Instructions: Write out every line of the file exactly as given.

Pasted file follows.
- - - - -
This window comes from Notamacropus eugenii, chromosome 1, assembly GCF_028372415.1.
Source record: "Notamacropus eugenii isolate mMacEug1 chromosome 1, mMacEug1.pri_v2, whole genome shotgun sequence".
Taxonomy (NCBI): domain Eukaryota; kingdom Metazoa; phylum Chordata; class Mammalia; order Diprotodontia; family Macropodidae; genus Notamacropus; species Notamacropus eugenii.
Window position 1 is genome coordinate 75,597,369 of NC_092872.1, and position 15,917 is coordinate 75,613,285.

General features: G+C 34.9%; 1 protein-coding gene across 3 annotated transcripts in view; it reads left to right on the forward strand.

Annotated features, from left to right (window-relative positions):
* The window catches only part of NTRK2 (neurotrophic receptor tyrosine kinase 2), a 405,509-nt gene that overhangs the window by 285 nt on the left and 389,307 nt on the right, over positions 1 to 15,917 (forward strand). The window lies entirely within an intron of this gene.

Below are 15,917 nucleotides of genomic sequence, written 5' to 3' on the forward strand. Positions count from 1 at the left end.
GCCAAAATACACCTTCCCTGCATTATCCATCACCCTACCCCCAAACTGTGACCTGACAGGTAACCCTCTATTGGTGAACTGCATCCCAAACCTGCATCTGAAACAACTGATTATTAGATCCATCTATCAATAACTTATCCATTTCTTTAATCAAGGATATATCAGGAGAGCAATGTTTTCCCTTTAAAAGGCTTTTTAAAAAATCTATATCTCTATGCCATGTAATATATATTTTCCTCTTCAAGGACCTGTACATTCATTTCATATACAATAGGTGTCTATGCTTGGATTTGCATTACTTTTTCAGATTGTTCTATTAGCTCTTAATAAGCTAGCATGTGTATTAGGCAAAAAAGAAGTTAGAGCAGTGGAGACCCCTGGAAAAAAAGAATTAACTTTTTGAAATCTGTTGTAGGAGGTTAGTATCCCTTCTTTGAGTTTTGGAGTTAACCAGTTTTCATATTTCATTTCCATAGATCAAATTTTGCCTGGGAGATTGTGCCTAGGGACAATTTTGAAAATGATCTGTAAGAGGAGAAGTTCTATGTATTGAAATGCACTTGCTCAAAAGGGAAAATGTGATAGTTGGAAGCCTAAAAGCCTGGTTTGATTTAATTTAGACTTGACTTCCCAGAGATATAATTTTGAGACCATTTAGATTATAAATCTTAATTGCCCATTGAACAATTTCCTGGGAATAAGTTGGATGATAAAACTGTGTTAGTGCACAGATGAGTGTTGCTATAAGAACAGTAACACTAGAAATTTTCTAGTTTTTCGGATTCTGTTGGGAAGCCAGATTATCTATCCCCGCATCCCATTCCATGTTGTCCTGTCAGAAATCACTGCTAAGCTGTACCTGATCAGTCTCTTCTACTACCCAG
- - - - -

This window comes from Notamacropus eugenii, chromosome 1, assembly GCF_028372415.1.
Source record: "Notamacropus eugenii isolate mMacEug1 chromosome 1, mMacEug1.pri_v2, whole genome shotgun sequence".
Taxonomy (NCBI): domain Eukaryota; kingdom Metazoa; phylum Chordata; class Mammalia; order Diprotodontia; family Macropodidae; genus Notamacropus; species Notamacropus eugenii.
Window position 1 is genome coordinate 75,597,369 of NC_092872.1, and position 15,917 is coordinate 75,613,285.

General features: G+C 34.9%; 1 protein-coding gene across 3 annotated transcripts in view; it reads left to right on the forward strand.

Annotated features, from left to right (window-relative positions):
* The window catches only part of NTRK2 (neurotrophic receptor tyrosine kinase 2), a 405,509-nt gene that overhangs the window by 285 nt on the left and 389,307 nt on the right, over positions 1 to 15,917 (forward strand). The window lies entirely within an intron of this gene.

Below are 15,917 nucleotides of genomic sequence, written 5' to 3' on the forward strand. Positions count from 1 at the left end.
GCCAAAATACACCTTCCCTGCATTATCCATCACCCTACCCCCAAACTGTGACCTGACAGGTAACCCTCTATTGGTGAACTGCATCCCAAACCTGCATCTGAAACAACTGATTATTAGATCCATCTATCAATAACTTATCCATTTCTTTAATCAAGGATATATCAGGAGAGCAATGTTTTCCCTTTAAAAGGCTTTTTAAAAAATCTATATCTCTATGCCATGTAATATATATTTTCCTCTTCAAGGACCTGTACATTCATTTCATATACAATAGGTGTCTATGCTTGGATTTGCATTACTTTTTCAGATTGTTCTATTAGCTCTTAATAAGCTAGCATGTGTATTAGGCAAAAAAGAAGTTAGAGCAGTGGAGACCCCTGGAAAAAAAGAATTAACTTTTTGAAATCTGTTGTAGGAGGTTAGTATCCCTTCTTTGAGTTTTGGAGTTAACCAGTTTTCATATTTCATTTCCATAGATCAAATTTTGCCTGGGAGATTGTGCCTAGGGACAATTTTGAAAATGATCTGTAAGAGGAGAAGTTCTATGTATTGAAATGCACTTGCTCAAAAGGGAAAATGTGATAGTTGGAAGCCTAAAAGCCTGGTTTGATTTAATTTAGACTTGACTTCCCAGAGATATAATTTTGAGACCATTTAGATTATAAATCTTAATTGCCCATTGAACAATTTCCTGGGAATAAGTTGGATGATAAAACTGTGTTAGTGCACAGATGAGTGTTGCTATAAGAACAGTAACACTAGAAATTTTCTAGTTTTTCGGATTCTGTTGGGAAGCCAGATTATCTATCCCCGCATCCCATTCCATGTTGTCCTGTCAGAAATCACTGCTAAGCTGTACCTGATCAGTCTCTTCTACTACCCAG